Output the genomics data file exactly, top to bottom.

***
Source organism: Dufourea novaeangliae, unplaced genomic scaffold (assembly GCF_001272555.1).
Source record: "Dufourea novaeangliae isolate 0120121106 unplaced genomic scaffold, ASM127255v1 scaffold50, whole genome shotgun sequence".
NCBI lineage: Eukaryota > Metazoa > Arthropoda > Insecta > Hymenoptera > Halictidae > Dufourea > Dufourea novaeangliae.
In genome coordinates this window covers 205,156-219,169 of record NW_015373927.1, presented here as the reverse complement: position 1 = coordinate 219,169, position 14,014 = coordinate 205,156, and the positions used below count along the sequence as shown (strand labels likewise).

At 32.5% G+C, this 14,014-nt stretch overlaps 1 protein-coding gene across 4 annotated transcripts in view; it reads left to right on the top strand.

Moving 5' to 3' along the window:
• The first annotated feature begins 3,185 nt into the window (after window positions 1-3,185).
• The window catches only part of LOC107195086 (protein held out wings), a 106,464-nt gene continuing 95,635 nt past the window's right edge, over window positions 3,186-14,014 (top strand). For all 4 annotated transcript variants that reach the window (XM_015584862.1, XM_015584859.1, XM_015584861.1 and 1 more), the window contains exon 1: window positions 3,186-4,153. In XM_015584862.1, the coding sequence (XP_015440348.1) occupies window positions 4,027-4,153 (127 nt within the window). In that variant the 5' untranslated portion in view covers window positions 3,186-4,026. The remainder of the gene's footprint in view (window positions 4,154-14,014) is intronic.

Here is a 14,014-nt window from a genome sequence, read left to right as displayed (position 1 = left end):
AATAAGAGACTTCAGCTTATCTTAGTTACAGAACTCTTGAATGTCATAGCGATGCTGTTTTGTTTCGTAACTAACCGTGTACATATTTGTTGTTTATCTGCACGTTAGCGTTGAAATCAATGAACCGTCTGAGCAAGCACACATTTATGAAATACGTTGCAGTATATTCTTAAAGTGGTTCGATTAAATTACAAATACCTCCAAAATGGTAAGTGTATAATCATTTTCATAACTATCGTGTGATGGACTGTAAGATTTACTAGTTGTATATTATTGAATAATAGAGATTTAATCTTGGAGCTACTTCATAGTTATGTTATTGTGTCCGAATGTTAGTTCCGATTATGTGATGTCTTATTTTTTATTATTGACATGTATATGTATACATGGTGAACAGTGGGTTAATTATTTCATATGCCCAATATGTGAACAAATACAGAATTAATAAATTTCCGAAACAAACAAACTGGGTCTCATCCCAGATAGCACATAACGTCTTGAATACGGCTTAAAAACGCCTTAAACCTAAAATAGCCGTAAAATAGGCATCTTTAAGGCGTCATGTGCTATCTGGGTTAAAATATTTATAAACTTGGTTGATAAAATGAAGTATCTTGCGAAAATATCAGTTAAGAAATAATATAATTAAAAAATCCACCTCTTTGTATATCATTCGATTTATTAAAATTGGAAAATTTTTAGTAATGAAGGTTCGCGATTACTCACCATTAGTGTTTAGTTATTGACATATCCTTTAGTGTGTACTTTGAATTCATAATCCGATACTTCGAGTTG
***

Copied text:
Source organism: Dufourea novaeangliae, unplaced genomic scaffold (assembly GCF_001272555.1).
Source record: "Dufourea novaeangliae isolate 0120121106 unplaced genomic scaffold, ASM127255v1 scaffold50, whole genome shotgun sequence".
NCBI lineage: Eukaryota > Metazoa > Arthropoda > Insecta > Hymenoptera > Halictidae > Dufourea > Dufourea novaeangliae.
In genome coordinates this window covers 205,156-219,169 of record NW_015373927.1, presented here as the reverse complement: position 1 = coordinate 219,169, position 14,014 = coordinate 205,156, and the positions used below count along the sequence as shown (strand labels likewise).

At 32.5% G+C, this 14,014-nt stretch overlaps 1 protein-coding gene across 4 annotated transcripts in view; it reads left to right on the top strand.

Moving 5' to 3' along the window:
• The first annotated feature begins 3,185 nt into the window (after window positions 1-3,185).
• The window catches only part of LOC107195086 (protein held out wings), a 106,464-nt gene continuing 95,635 nt past the window's right edge, over window positions 3,186-14,014 (top strand). For all 4 annotated transcript variants that reach the window (XM_015584862.1, XM_015584859.1, XM_015584861.1 and 1 more), the window contains exon 1: window positions 3,186-4,153. In XM_015584862.1, the coding sequence (XP_015440348.1) occupies window positions 4,027-4,153 (127 nt within the window). In that variant the 5' untranslated portion in view covers window positions 3,186-4,026. The remainder of the gene's footprint in view (window positions 4,154-14,014) is intronic.

Here is a 14,014-nt window from a genome sequence, read left to right as displayed (position 1 = left end):
AATAAGAGACTTCAGCTTATCTTAGTTACAGAACTCTTGAATGTCATAGCGATGCTGTTTTGTTTCGTAACTAACCGTGTACATATTTGTTGTTTATCTGCACGTTAGCGTTGAAATCAATGAACCGTCTGAGCAAGCACACATTTATGAAATACGTTGCAGTATATTCTTAAAGTGGTTCGATTAAATTACAAATACCTCCAAAATGGTAAGTGTATAATCATTTTCATAACTATCGTGTGATGGACTGTAAGATTTACTAGTTGTATATTATTGAATAATAGAGATTTAATCTTGGAGCTACTTCATAGTTATGTTATTGTGTCCGAATGTTAGTTCCGATTATGTGATGTCTTATTTTTTATTATTGACATGTATATGTATACATGGTGAACAGTGGGTTAATTATTTCATATGCCCAATATGTGAACAAATACAGAATTAATAAATTTCCGAAACAAACAAACTGGGTCTCATCCCAGATAGCACATAACGTCTTGAATACGGCTTAAAAACGCCTTAAACCTAAAATAGCCGTAAAATAGGCATCTTTAAGGCGTCATGTGCTATCTGGGTTAAAATATTTATAAACTTGGTTGATAAAATGAAGTATCTTGCGAAAATATCAGTTAAGAAATAATATAATTAAAAAATCCACCTCTTTGTATATCATTCGATTTATTAAAATTGGAAAATTTTTAGTAATGAAGGTTCGCGATTACTCACCATTAGTGTTTAGTTATTGACATATCCTTTAGTGTGTACTTTGAATTCATAATCCGATACTTCGAGTTG